100 The Crow Road, Iain Banks

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The Crow Road, Iain Banks

Because I haven’t been reading much recently, and to keep the backlog down and the back account up, I’ve had to be very selective of the books that I am purchasing. This led me to thinking about what authors and subjects I read that give me the most thrill/enjoyment. Even though I haven’t been reading many short stories lately, I plan to continue to pick up the annual best-of collections edited by Gardner Dozois and Ellen Datlow/Terri Windling, for when I do feel like reading a short story, their volumes always fit the bill. Narrowing down longer work is a little harder. Over the years I’ve had many “favorites,” and it shows in my library. Stephen King is probably the most obvious example. While I do not regret having read his novels, they just aren’t what I’m looking for in a book anymore.

I narrowed the list down to three authors the other day, and looking at it now, I’m waffling. In no particular order, one of the selectees was Tom Holt. I’ve been disappointed with a couple of Holt’s recent books, buth then the last one was fun, and I just got the latest, and it looks like it will be good. Jonathan Carroll is another obvious choice–as soon as a new Carroll is in my hands, it doesn’t stay unread for long. Lastly, there’s Iain Banks.

The thing I like best about Banks is that he moves so effortlessly in and out of genre. He can write some powerful, yet trappings-full, SF at one time, and then the next novel is a mystery or a thriller without a spaceship in sight. No matter what genre he’s in, his writing is excellent. Banks should be the genre-ghetto poster boy– see what we can be like freed of these shackles?–but I’m not sure that all writers, even those who write SF well, can match his fluency in subject changing while maintaining the quality level.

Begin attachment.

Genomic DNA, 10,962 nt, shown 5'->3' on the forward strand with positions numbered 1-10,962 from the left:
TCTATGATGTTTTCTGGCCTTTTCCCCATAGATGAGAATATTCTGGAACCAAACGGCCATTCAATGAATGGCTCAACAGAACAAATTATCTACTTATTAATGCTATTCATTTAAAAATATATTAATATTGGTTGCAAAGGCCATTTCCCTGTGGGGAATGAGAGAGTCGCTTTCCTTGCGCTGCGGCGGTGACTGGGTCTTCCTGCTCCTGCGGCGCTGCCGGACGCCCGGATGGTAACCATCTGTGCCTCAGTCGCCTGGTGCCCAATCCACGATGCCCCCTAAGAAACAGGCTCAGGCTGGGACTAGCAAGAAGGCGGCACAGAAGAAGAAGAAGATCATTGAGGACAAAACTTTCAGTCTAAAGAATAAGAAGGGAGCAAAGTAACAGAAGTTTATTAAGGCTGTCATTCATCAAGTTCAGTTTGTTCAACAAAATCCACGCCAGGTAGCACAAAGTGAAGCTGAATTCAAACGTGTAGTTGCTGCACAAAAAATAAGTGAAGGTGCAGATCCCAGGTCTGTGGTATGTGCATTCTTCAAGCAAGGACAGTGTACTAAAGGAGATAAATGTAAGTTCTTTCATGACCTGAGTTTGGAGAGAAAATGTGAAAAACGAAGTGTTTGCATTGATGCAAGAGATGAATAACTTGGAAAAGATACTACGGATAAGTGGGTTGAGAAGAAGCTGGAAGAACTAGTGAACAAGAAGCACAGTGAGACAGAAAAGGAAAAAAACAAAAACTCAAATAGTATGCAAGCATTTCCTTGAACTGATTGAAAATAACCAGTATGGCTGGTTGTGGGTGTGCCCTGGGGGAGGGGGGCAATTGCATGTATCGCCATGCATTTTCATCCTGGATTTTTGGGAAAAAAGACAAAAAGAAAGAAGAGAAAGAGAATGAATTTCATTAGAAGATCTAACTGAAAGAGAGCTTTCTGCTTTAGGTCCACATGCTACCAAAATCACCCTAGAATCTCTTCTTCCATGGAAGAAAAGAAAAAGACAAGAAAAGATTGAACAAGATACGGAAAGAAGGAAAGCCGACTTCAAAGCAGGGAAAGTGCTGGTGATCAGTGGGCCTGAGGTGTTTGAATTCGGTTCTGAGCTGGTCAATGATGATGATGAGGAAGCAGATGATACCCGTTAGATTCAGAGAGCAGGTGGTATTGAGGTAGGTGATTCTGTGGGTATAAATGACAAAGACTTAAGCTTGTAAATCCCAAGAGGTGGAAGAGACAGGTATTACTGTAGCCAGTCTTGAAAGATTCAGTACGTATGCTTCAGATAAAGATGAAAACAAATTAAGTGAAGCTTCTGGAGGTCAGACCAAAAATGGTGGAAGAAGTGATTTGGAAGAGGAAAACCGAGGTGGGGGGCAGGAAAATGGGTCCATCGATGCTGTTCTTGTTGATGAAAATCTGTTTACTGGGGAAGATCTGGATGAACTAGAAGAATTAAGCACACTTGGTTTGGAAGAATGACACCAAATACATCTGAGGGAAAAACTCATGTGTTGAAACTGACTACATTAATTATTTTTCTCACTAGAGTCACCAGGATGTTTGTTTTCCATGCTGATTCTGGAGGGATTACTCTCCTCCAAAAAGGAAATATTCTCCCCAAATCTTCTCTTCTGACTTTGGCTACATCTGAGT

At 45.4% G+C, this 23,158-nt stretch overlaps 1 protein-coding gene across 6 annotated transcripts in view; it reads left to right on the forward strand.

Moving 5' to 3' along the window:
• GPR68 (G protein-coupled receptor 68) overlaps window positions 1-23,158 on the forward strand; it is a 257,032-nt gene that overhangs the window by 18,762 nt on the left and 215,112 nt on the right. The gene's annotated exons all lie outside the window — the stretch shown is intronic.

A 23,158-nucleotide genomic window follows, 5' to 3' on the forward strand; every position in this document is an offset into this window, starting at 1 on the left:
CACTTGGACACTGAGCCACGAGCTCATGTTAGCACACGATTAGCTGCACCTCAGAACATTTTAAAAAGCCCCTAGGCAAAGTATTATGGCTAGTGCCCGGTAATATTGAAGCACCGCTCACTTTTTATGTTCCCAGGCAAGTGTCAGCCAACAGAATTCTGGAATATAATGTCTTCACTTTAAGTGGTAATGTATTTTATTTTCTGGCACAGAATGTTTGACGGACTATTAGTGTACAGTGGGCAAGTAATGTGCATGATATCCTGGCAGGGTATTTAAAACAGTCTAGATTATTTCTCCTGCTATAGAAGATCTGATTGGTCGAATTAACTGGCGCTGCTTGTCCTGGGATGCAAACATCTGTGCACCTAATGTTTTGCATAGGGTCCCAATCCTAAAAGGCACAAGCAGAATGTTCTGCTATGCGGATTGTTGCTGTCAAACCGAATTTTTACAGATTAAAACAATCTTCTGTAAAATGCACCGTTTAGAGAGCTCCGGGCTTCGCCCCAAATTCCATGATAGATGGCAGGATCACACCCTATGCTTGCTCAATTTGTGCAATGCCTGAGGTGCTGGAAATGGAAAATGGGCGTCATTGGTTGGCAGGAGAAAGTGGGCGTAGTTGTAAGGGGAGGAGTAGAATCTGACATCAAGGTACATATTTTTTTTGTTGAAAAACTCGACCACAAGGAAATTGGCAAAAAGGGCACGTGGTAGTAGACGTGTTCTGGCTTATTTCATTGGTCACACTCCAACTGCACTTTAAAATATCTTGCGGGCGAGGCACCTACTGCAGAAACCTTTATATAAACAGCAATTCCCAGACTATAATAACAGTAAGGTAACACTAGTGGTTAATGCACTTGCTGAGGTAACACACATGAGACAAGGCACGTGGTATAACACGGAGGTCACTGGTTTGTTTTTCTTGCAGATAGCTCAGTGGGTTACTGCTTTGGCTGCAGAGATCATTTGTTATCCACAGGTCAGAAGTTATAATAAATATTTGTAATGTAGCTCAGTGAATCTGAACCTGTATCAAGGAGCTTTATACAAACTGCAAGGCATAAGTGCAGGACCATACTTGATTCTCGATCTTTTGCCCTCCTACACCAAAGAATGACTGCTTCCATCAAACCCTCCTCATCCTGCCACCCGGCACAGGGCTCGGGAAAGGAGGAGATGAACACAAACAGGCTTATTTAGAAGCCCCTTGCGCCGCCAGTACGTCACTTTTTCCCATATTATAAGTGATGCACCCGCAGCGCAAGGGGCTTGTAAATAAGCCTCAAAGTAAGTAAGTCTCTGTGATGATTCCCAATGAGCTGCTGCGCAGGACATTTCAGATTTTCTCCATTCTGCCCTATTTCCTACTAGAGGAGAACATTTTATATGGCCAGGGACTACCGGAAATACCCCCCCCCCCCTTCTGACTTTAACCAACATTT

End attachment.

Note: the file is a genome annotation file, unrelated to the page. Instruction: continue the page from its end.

The Crow Road is a family novel that’s also a good mystery. Banks shifts from the first person point of view of Prentice McHoan to the first and third person POVs of his father, uncle, and others. While people are dying here, as they tend to do in most mystery novels, there is a remarkable difference. Because these characters are not detectives or police, hardened to death, the emotions are raw and realistic. Even in mysteries where the protagonist is a “normal” character, the author may still be thinking sequel in the back of their mind. Banks isn’t, and it shows in the way his plot and characters make sense, while retaining that basic mystery of life that people do not make sense.

I think this is the closest (and thus, best) that Banks has come to matching Jonathan Carroll’s knack for portraying characters who are just plain interesting. I had a tough time putting this book down (when I needed to get some sleep), because I continued to want to know more and more about the characters.

[Finished 26 October 1994]

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